Five Clauses to Look Out for in a Lease
Writing a multiyear contract can be a great opportunity for a landlord or tenant to shield themselves from risk and open up additional upside potential. If you’re looking to revise the form lease for your property, or redlining a contract for a space with a new landlord, make sure to check these clauses:
Exiting a lease early is unlikely to be painless, the best option for lessees is usually to build in generous sublease terms that give them the ability to put the remainder of their term into someone else’s hand’s, preferably even making a little extra to boot. For a landlord, this is money that should be in your pocket. In addition to making sure assignment and sublease does not open you to liability, check to make sure you establish profit sharing terms for any amount above the original rent.
Tenants should always look to ensure they are not facing direct competition in the space they occupy. The best way to do so is to create highly explicit exclusivity conditions that cover as wide an area as possible. Ideally, they’ll be fully prohibitive of leasing to any business with the same permitted use, an excellent alternative to bake in reductions to base rent commensurate, or greater than, the potential loss ensuing from competition in the same business.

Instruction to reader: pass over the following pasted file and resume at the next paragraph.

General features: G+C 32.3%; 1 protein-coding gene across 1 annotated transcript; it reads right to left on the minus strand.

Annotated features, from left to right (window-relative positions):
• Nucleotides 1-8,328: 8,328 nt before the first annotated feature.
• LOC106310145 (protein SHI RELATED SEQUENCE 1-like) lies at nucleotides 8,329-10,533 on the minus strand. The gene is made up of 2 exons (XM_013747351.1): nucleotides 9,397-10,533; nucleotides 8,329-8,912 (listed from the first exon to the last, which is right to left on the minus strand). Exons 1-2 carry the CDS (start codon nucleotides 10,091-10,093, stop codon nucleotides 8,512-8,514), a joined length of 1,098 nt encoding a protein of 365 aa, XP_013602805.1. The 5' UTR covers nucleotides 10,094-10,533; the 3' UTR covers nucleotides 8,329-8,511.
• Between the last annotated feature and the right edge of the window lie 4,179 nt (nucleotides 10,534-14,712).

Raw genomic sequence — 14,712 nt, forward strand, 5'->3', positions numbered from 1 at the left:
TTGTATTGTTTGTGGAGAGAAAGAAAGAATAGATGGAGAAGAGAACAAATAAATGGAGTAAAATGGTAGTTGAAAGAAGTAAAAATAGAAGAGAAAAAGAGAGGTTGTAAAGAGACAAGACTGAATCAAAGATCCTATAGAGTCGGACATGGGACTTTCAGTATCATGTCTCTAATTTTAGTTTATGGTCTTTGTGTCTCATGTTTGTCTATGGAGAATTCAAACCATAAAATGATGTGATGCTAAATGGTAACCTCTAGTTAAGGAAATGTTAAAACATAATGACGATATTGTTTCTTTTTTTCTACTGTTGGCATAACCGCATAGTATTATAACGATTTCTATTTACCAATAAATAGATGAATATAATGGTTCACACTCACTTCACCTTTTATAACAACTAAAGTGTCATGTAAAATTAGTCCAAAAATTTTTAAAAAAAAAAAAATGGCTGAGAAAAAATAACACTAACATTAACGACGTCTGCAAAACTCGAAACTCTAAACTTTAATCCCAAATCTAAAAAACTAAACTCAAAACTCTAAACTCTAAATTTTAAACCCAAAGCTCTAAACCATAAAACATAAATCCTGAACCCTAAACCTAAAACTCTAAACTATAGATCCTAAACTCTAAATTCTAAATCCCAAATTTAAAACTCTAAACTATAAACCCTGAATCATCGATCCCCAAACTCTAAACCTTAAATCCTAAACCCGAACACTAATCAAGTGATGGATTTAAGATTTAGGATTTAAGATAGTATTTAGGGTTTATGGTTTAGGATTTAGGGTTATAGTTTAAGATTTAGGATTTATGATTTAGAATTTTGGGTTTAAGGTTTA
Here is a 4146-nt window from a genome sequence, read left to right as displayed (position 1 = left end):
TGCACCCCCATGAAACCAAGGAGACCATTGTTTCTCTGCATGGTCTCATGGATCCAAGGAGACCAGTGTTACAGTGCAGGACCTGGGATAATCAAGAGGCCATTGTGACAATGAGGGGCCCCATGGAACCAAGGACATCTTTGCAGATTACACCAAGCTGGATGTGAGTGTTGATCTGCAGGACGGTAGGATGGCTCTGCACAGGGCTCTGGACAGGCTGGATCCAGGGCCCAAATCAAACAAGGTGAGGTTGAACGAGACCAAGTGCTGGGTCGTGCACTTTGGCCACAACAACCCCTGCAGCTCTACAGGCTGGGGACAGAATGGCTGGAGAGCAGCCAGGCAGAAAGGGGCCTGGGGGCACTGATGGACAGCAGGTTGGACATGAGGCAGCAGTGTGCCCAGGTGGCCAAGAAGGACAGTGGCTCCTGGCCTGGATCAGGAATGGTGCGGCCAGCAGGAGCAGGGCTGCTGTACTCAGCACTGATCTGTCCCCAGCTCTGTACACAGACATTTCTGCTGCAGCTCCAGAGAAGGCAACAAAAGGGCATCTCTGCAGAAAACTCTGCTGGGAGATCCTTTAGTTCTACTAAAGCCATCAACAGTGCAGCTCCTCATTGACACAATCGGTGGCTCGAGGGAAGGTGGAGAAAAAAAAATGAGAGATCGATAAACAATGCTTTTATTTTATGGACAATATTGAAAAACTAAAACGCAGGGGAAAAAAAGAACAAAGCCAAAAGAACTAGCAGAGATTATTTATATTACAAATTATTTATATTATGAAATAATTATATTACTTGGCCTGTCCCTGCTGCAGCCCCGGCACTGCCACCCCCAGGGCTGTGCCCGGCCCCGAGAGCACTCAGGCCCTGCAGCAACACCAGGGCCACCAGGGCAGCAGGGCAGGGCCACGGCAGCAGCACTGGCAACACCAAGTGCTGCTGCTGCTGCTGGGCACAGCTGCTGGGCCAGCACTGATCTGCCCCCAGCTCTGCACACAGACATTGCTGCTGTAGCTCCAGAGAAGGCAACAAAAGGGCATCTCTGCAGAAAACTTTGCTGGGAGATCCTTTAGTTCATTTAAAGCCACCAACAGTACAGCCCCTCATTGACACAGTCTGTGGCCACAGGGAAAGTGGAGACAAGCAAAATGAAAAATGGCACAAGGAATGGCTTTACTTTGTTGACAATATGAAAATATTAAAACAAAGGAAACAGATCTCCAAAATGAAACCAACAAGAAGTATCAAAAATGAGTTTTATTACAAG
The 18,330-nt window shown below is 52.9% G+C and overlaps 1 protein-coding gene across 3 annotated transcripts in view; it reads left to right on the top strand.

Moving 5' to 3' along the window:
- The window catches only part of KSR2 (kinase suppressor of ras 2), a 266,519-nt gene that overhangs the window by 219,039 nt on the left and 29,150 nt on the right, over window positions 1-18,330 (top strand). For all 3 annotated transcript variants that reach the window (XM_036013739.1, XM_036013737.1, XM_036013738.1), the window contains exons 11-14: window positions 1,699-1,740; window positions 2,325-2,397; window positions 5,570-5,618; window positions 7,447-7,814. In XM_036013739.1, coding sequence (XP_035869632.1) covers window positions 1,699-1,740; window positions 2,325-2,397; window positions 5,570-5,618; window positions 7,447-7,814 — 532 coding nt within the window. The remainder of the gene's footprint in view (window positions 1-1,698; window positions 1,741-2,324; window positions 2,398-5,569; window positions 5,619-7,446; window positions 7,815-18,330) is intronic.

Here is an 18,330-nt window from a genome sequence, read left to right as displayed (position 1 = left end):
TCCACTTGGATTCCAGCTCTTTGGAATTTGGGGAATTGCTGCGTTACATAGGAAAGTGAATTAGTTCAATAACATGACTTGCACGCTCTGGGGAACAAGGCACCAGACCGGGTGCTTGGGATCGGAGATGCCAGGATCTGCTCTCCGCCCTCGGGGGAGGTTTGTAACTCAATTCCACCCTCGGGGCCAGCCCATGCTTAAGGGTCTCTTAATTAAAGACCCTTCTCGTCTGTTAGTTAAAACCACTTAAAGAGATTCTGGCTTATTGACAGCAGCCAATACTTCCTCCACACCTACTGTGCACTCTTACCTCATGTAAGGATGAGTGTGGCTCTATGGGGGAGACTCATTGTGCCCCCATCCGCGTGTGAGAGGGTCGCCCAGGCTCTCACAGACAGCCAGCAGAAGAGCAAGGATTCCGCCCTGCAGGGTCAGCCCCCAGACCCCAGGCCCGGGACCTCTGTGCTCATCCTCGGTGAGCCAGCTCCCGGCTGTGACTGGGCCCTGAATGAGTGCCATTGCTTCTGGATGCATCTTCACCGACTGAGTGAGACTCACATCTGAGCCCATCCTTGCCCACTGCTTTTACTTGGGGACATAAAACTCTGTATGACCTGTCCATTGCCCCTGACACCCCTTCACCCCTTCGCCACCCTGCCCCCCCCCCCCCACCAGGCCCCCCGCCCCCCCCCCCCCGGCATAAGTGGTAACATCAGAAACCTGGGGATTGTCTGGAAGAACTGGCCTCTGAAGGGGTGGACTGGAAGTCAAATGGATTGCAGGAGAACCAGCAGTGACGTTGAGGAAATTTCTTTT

Financial Statement Conditions
Virtually every retail store, from a pretzel kiosk to a department store, will be sharing a percentage of revenue as part of the conditions of the lease. The size and timing of revenue share depends on how you measure it, and this is why financial statement clauses are so valuable. For a landlord, we’d recommend trying to make statements as incremental as possible, so you can easily look back and audit to make sure you’ve received the full amount you should be getting from these agreements.
In the era of #retailpocalypse, you never know when a mall will flip from thriving to full on ghost town. This is where cotenancy comes in. For many traditional leases, we’ve seen that there was an expected floor on the number of business that would close, and therefore that the terms defining a default in cotenancy could be as liberal as a single anchor tenant closing. After Sears, the risk here should be apparent to anyone in retail. For landlords, consider making cotenancy contingent less on anchor tenants than a occupancy percentage, which will allow you to quickly and easily bring in additional, smaller tenants should some stores look threatened. For Lessees, make sure to identify the stores that provide the highest value foot traffic, and get all of them listed in the cotenancy terms.
Common Area and Utilities
Gross leases seem on the road to extinction, in most cases a contract will include associated charges to the lessee for the services they use and maintenance of the facilities. Since the landlord is unlikely to understate costs, it’s important for a lessee to exercise a good degree of autonomy in bill payment. Those leases where the tenant pays directly, rather then through the landlord, are well situated to understand their operating expenses better and will be able to perform a more fully considered analysis of their costs and profits.